What does Facebook’s new Instant Articles mean for Aussie brands?

Buzzfeed, The New York Times, BBC, The Guardian: the publishing kings of the modern-day age. Now, each of these content power-houses will be publishing content directly onto Facebook’s app through Facebook’s new Instant Articles feature.

Facebook announced the launch on their blog two days ago. Initially, the partnership will only be available to nine publishers. But as the feature rolls out across the next few months, what will it mean for brands?

Our finger’s on the digital marketing pulse, so we’re here to give you our unique take on Facebook’s latest move and help you decide what to do next.

The positives:

1. Increased interactivity and engagement

It’s clear that the objective of Instant Articles is to get brands to tell better stories. To help brands and incentivise them to do this, Facebook are now utilising a range of interactive features to help brands layer their information and deliver rich content: there’s the internet’s favourite new trend of cover videos, and the ability to like and comment on individual parts of an article (similar to the highly-popular function on visual storytelling site Medium).

Facebook are once-again championing video content by including scrolling autoplay prompts. There’s also a somewhat superfluous option to scroll left and right in a zoomed-in image by tilting the phone. Audio captions will allow readers to hear the voice of the author tell parts of the story, and animated maps will have geo-location tags to show exactly where in the world the article’s photos were taken.

Interactivity stimulates engagement. Click, explore, click, explore, and on it goes; it’s the natural digital rhythm. We know that when brands tell better stories online, people start participating.

2. Better user-experience; happier customers

A key motivation for Facebook was to reduce the time it takes for users to load a web page from the Facebook app. In the promotional launch video, National Geographic’s Anand Varma put it perfectly: “you don’t want a loading bar to get in their way”. Users will no longer have to wait the average eight seconds it takes to load links through Facebook.

In our world of increasingly shorter attention spans, this is a great strong-arm from Facebook to encourage brands to tell more engaging stories. This creates better experiences for both potential and current customers. Better experiences drive repurchase and inspires customers to become advocates for your brand.

3. Hyper-targeted ads

Brands will now be able to sell ad space within their Instant Articles, or embed their own (and keep all of the revenue!). Alternatively, they can allow Facebook to sell the ads through their own extensive ad network, where Facebook will receive 30% of the revenue.

This gives brands some really exciting opportunities to hyper-target cleverly disguised ads to users who are already engaging with their content. It’s almost like speaking to the converted!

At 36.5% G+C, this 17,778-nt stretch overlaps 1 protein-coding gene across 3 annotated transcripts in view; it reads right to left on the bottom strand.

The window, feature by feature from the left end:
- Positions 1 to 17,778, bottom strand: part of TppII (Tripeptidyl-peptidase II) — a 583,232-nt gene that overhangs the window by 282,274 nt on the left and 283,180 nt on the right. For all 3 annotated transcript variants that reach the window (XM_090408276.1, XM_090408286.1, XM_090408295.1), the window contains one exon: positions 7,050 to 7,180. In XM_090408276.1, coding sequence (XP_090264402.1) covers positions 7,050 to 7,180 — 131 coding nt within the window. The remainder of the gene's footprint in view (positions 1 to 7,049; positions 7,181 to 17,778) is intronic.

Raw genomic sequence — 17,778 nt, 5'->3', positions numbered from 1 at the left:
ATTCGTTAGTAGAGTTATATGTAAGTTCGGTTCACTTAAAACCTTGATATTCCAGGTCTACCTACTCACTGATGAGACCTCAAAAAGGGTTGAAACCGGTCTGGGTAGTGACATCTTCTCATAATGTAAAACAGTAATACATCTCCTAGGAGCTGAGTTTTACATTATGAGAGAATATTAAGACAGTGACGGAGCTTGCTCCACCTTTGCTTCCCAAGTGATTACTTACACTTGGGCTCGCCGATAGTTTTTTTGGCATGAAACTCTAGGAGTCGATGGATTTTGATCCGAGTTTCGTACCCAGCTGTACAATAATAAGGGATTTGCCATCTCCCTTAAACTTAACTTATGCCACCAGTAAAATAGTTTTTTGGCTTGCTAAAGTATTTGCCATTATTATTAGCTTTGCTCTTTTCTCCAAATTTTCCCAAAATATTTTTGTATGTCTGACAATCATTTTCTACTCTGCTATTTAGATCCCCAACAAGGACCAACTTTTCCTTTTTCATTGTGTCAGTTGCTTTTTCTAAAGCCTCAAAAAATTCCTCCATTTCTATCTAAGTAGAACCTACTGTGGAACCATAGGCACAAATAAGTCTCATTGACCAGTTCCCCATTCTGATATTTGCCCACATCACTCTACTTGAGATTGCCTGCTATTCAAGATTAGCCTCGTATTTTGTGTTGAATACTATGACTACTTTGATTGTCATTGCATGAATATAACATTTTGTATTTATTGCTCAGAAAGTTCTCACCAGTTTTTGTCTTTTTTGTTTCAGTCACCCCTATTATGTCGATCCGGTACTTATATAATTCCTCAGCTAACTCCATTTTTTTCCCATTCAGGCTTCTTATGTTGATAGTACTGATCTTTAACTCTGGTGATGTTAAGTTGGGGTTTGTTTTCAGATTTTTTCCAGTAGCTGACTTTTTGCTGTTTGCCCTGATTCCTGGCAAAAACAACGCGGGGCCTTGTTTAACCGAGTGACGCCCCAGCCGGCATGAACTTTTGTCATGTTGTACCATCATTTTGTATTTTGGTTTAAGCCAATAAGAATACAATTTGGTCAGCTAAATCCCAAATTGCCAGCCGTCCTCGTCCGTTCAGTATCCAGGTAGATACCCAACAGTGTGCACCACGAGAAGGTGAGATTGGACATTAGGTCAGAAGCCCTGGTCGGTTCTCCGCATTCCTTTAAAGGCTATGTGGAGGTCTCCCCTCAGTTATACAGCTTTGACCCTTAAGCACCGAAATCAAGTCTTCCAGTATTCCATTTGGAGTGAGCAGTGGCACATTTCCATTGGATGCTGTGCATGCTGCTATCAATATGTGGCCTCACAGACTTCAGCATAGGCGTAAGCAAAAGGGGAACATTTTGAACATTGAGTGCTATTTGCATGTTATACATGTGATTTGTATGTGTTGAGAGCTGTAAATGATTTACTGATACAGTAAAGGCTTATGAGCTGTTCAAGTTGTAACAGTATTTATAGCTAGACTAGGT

The negatives:

1. No more traffic to site

Instant Articles are essentially a way to keep users within the Facebook ecosystem, so click-throughs will no longer direct users to your website. This means you will have to work extra hard to get them to click into your website with engaging content, links, and images, or with motivating and relevant ads.

Many are concerned this could lead to a decline in readership on brands’ own websites, equalling a decline in interest from advertisers. This will be a key consideration for many publishers and content producers when deciding whether or not to adopt an Instant Articles strategy.

2. Analytics could be limited

It’s still a little unclear exactly how Instant Articles analytics will work. Facebook have said: “publishers will also have the ability to track data and traffic through comScore and other analytics tools”. But does this mean there’s a restricted amount of analytics tools that can be used?

More promisingly, the New York Times is reporting that Facebook is permitting publishers to collect data about users who read Instant Articles with the same tools they use to track visitors to their own sites.

3. iPhone only leaves the rest behind

So far, the feature is only available for iPhone users through Facebook’s mobile app. This means a huge number of users will be isolated from using the feature, meaning it could ultimately fall flat on its face.

If you’re a lucky iPhone user, you can check out the first Instant Articles from Buzzfeed, New York Times, and National Geographic here.

4. Facebook is (once again) king of the castle

At the end of the day, as we continually keep seeing in the world of social media, Facebook comes out on top. They get the best of both worlds: more money in their pockets and more people staying on their site.

The announcement of Instant Articles comes along with a lot of controversy, particularly from those warning that publishers will be handing over control of their content. However we can only hope that the announcement acts as a clarion call for brands to reassess how they tell stories and deliver better online experiences for their customers. So what do you think? Is Instant Articles for you?

About Us

Hi, we’re ntegrity, an award winning digital agency in Melbourne, Australia. We specialise in digital strategy, digital marketing, and training, and aim to operate as an extension of your team.

You can read more about our story and team or explore what we offer.

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